By James Carter, manager, product management, SimCorp
Since the financial crisis, almost every facet of the derivatives world has been scrutinised and subjected to new rules by global regulatory authorities. This has pushed many financial institutions to overhaul their internal processes, creating ways to efficiently and cost-effectively accommodate this new environment.
This has been particularly evident for the European Market Infrastructure Regulation (Emir), which introduced mandatory derivatives clearing through central counterparties (CCPs). However, the new regulation has touched on market participants for whom it has not been so straightforward to adapt systems and processes.
For larger pension schemes, the use of derivatives to hedge capital and to achieve diversified returns has been essential. But adhering to these new rules generated a compliance burden that schemes were significantly less prepared to cope with than their well-capitalised counterparts in the trading and investment world.
These buy-side institutions, by contrast, had more scope to invest in upgrading their technology to help them deal with the demands of reporting and post-trade processing in line with the changed requirements.
In recognition of this, the European Securities and Markets Authority (Esma) originally granted a three-year exemption for pension funds from the mandatory clearing of derivative transactions outlined in Emir, delaying the requirement to do so until August 2015. This would give schemes time to prepare for the changed processes, and more gradually absorb the costs associated with compliance.
However, now that this date is within sight, the European Commission is calling for a further two years to give pension funds more time to prepare for the requirements associated with centrally clearing derivatives through central counterparties (CCPs).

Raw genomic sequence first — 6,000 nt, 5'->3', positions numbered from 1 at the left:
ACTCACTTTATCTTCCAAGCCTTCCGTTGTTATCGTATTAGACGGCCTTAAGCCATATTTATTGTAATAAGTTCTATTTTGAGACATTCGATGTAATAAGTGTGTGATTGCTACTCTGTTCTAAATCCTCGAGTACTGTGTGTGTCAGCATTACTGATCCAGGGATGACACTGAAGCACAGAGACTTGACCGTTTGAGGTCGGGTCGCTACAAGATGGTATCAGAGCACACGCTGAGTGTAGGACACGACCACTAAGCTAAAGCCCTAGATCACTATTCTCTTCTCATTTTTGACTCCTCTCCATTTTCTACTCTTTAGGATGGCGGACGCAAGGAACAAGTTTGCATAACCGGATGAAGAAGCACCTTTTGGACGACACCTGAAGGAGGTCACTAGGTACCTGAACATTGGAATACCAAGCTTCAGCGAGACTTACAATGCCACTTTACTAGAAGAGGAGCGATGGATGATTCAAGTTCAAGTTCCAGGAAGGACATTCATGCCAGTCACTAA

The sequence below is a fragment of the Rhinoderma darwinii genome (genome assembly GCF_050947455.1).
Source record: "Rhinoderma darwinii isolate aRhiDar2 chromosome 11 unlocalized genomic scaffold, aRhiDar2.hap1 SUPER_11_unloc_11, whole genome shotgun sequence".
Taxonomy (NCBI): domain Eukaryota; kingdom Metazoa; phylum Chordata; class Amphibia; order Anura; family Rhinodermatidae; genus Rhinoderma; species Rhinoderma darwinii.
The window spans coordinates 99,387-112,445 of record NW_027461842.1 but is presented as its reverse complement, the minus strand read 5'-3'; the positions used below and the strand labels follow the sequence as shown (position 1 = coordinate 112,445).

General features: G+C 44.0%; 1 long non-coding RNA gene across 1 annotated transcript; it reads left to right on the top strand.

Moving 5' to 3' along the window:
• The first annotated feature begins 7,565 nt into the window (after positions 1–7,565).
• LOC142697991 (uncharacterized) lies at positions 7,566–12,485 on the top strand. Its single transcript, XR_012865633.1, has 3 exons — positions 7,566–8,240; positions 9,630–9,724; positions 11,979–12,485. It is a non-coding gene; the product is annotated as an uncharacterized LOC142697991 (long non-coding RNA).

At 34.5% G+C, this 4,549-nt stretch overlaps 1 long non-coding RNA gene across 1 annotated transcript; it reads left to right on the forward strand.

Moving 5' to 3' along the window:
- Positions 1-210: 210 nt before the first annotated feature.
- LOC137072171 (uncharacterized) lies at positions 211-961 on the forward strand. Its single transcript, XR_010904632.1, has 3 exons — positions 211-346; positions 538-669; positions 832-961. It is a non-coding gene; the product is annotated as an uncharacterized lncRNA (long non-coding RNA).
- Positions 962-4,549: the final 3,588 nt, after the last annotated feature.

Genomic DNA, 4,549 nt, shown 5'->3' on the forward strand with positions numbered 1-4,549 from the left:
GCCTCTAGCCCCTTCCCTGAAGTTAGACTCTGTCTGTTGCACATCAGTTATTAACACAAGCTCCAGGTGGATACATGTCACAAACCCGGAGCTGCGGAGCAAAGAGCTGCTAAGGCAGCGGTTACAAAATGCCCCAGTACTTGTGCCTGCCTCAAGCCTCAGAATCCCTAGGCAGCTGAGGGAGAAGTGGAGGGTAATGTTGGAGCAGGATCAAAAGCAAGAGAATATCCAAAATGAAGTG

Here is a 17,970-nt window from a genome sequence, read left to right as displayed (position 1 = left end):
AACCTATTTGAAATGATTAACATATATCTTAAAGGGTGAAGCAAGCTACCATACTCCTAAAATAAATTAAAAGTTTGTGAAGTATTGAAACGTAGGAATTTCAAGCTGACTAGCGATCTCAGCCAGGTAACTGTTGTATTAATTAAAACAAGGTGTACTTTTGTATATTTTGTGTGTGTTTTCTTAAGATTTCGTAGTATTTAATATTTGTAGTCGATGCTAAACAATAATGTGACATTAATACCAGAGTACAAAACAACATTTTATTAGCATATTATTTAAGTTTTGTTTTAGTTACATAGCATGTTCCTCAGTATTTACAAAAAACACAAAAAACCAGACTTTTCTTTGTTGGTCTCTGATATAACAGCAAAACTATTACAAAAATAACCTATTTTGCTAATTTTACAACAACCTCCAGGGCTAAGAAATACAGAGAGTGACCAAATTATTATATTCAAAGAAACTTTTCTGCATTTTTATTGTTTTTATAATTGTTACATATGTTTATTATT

Many pension funds will be breathing a sigh of relief at this news, giving them further time to adapt internal processes and technology needed for Emir compliance. Nonetheless, while it may be viewed as a stay of execution, there is a strong commercial case for pension funds to begin voluntary clearing of derivatives, which are an essential part of many schemes’ hedging arrangements, before it becomes mandatory.
There is no doubt that compliance will carry costs, which is why some funds are reluctant to begin voluntary clearing before they are obligated. However, these costs are not going to fall the longer that schemes delay central clearing; indeed, the sooner it is adopted, the more cost efficient it could potentially be.
Non-cleared transactions – aka bilateral trades – are higher risk so more collateral must be posted against them. In addition, dealing with a CCP can reduce costs for a scheme, as it can net all margin requirements across related to outstanding contracts, and even across exchange traded contracts in the portfolio. This means a fund will potentially have to post less initial margin or collateral overall.
What’s more, many schemes are finding there is better liquidity for cleared transactions as there are more market-makers, so these contracts may be preferential, from a pricing perspective, to their bilaterally traded counterparts. This will not necessarily continue once all participants have come to market.
In addition to this, there are further benefits for schemes which begin voluntary clearing now. Project risk is a significant factor for participants who leave clearing implementation to nearer the official deadline. A last minute rush could potentially beset market institutions such as CCPs, seeing them overwhelmed as the deadline approaches.
Complying now and engaging with CCPs will also give schemes more time to weed out any operational shortcomings without the pressure of an imminent regulatory deadline. Central clearing, as outlined in Emir, carries a notable burden in terms of reporting requirements and collateral management.
In many cases, this will create new technological demands, and these could take significant time to implement and solve – not to mention budget too. Schemes may also find that creating an automated and efficient technology platform that can cope with derivatives requirements creates other cost savings associated with the reduction in manual processes.
In the interim, internal compliance managers are likely to be more amenable to investment managers’ trading activity in derivatives where cleared contracts are used, again due to the lower risks associated with cleared transactions. At a time when schemes are broadening the scope of their investments in an environment of low returns, greater flexibility in the tools that can be used to achieve returns could prove to be extremely valuable.
It is an inevitable fact that complying with Emir will be costly, but there are ways schemes can mitigate these costs and gain advantages by complying now. Ultimately, pension funds stand to gain a significant benefit from acting early, by getting ahead of the curve on compliance.